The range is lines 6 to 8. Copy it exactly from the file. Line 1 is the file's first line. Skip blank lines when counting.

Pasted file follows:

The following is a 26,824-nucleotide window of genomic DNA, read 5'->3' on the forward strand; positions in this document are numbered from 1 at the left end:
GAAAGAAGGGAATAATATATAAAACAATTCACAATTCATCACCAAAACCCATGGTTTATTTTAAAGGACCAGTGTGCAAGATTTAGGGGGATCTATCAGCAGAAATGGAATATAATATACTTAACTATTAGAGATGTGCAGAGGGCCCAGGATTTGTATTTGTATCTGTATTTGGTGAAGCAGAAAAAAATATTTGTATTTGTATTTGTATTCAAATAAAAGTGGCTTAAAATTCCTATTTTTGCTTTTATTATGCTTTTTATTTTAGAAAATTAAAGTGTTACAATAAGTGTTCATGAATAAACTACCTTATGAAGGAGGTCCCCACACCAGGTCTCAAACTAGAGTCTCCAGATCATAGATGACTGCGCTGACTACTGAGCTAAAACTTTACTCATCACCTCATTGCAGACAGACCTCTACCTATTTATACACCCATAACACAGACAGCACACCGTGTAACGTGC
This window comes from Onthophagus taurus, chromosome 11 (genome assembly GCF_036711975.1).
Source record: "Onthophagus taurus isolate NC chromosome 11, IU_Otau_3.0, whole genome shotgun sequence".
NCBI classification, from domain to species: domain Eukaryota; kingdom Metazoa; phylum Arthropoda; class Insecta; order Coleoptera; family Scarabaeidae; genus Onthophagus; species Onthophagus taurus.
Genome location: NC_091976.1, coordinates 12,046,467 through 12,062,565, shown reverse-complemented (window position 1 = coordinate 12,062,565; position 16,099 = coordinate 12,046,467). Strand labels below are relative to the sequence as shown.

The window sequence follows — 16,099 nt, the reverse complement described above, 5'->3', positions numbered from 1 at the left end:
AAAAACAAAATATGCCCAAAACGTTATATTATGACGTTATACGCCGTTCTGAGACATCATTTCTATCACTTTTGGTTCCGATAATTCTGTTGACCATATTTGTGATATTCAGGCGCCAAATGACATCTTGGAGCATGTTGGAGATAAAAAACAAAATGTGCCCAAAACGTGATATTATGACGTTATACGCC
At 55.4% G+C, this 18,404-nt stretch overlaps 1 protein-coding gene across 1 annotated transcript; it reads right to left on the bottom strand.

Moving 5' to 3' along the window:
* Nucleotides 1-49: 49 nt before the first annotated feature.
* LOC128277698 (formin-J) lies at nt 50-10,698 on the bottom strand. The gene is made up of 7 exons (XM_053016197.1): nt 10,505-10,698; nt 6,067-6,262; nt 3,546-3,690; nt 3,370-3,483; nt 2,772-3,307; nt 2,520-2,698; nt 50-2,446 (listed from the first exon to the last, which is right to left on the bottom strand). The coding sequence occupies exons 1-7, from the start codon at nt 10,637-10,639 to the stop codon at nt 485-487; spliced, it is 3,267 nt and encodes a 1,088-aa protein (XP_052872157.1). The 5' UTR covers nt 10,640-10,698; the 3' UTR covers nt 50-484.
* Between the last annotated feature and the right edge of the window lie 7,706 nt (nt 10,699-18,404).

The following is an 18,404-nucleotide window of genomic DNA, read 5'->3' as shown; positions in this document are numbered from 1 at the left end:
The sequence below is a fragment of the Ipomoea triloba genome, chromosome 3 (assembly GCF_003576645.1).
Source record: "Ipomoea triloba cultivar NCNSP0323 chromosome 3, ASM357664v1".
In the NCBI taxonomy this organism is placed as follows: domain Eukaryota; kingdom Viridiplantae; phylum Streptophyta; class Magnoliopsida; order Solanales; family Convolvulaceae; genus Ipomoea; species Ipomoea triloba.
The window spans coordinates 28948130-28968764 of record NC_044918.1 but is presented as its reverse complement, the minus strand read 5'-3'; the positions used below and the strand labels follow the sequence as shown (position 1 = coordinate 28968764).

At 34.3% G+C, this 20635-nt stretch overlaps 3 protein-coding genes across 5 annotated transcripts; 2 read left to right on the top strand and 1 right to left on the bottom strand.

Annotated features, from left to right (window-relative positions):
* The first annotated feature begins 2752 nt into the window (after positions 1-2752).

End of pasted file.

Genome location: NC_091976.1, coordinates 12,046,467 through 12,062,565, shown reverse-complemented (window position 1 = coordinate 12,062,565; position 16,099 = coordinate 12,046,467). Strand labels below are relative to the sequence as shown.

The window sequence follows — 16,099 nt, the reverse complement described above, 5'->3', positions numbered from 1 at the left end:
AAAAACAAAATATGCCCAAAACGTTATATTATGACGTTATACGCCGTTCTGAGACATCATTTCTATCACTTTTGGTTCCGATAATTCTGTTGACCATATTTGTGATATTCAGGCGCCAAATGACATCTTGGAGCATGTTGGAGATAAAAAACAAAATGTGCCCAAAACGTGATATTATGACGTTATACGCC